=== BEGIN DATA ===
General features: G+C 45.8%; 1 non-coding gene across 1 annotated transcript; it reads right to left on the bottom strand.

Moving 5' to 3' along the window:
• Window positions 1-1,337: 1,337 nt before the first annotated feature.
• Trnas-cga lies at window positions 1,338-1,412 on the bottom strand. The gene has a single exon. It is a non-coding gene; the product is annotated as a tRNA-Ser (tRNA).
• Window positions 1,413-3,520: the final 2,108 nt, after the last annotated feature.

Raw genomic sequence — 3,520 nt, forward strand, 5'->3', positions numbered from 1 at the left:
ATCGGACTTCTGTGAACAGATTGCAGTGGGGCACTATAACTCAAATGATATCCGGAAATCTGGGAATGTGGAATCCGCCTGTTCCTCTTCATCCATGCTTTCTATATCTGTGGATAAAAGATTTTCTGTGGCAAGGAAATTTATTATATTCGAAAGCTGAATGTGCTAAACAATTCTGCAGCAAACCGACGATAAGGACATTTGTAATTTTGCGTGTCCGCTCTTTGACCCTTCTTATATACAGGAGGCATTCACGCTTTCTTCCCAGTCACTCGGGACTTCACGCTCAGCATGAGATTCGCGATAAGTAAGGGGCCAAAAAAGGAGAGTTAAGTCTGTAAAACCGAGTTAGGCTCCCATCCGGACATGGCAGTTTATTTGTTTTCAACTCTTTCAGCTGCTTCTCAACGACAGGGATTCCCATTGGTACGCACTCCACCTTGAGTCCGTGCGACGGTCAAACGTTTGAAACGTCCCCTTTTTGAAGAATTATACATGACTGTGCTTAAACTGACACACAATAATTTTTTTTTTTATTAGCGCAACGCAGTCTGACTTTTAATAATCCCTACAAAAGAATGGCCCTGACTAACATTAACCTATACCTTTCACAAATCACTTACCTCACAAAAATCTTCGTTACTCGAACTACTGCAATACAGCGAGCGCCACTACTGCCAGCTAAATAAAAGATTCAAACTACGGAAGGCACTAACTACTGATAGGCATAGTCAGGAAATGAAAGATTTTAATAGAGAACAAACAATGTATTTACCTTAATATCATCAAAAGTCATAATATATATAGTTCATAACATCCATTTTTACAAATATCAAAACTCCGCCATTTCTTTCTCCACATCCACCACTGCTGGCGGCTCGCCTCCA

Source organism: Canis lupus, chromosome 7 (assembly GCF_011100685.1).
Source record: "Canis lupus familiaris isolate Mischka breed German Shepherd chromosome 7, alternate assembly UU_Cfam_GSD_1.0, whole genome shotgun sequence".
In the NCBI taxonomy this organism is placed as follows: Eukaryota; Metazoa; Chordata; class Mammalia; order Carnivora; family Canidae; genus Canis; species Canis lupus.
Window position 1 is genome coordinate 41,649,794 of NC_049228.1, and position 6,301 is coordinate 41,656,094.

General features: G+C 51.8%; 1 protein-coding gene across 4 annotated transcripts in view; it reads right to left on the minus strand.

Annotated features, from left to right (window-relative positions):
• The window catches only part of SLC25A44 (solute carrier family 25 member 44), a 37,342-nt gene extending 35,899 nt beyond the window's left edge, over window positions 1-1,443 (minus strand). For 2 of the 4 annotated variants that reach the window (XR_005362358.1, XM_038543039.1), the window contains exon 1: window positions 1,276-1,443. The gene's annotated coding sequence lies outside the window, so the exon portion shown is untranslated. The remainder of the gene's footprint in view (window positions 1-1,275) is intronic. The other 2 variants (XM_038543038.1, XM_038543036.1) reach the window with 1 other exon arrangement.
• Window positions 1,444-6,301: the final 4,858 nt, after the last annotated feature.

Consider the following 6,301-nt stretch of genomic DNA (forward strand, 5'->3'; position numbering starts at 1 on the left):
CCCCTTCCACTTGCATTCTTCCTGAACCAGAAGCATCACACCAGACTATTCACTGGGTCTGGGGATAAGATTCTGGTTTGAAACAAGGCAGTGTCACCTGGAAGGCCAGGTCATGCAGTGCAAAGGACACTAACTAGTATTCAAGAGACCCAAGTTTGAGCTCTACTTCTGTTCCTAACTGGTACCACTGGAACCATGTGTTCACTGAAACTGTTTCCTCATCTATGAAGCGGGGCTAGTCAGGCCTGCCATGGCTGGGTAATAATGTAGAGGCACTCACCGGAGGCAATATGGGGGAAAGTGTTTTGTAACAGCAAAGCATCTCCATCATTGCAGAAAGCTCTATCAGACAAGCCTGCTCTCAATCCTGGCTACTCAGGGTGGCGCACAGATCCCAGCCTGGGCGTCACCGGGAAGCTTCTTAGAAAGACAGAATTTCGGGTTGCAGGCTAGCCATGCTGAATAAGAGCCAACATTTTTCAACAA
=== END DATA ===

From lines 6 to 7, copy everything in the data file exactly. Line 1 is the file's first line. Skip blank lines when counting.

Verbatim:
Raw genomic sequence — 3,520 nt, forward strand, 5'->3', positions numbered from 1 at the left:
ATCGGACTTCTGTGAACAGATTGCAGTGGGGCACTATAACTCAAATGATATCCGGAAATCTGGGAATGTGGAATCCGCCTGTTCCTCTTCATCCATGCTTTCTATATCTGTGGATAAAAGATTTTCTGTGGCAAGGAAATTTATTATATTCGAAAGCTGAATGTGCTAAACAATTCTGCAGCAAACCGACGATAAGGACATTTGTAATTTTGCGTGTCCGCTCTTTGACCCTTCTTATATACAGGAGGCATTCACGCTTTCTTCCCAGTCACTCGGGACTTCACGCTCAGCATGAGATTCGCGATAAGTAAGGGGCCAAAAAAGGAGAGTTAAGTCTGTAAAACCGAGTTAGGCTCCCATCCGGACATGGCAGTTTATTTGTTTTCAACTCTTTCAGCTGCTTCTCAACGACAGGGATTCCCATTGGTACGCACTCCACCTTGAGTCCGTGCGACGGTCAAACGTTTGAAACGTCCCCTTTTTGAAGAATTATACATGACTGTGCTTAAACTGACACACAATAATTTTTTTTTTTATTAGCGCAACGCAGTCTGACTTTTAATAATCCCTACAAAAGAATGGCCCTGACTAACATTAACCTATACCTTTCACAAATCACTTACCTCACAAAAATCTTCGTTACTCGAACTACTGCAATACAGCGAGCGCCACTACTGCCAGCTAAATAAAAGATTCAAACTACGGAAGGCACTAACTACTGATAGGCATAGTCAGGAAATGAAAGATTTTAATAGAGAACAAACAATGTATTTACCTTAATATCATCAAAAGTCATAATATATATAGTTCATAACATCCATTTTTACAAATATCAAAACTCCGCCATTTCTTTCTCCACATCCACCACTGCTGGCGGCTCGCCTCCA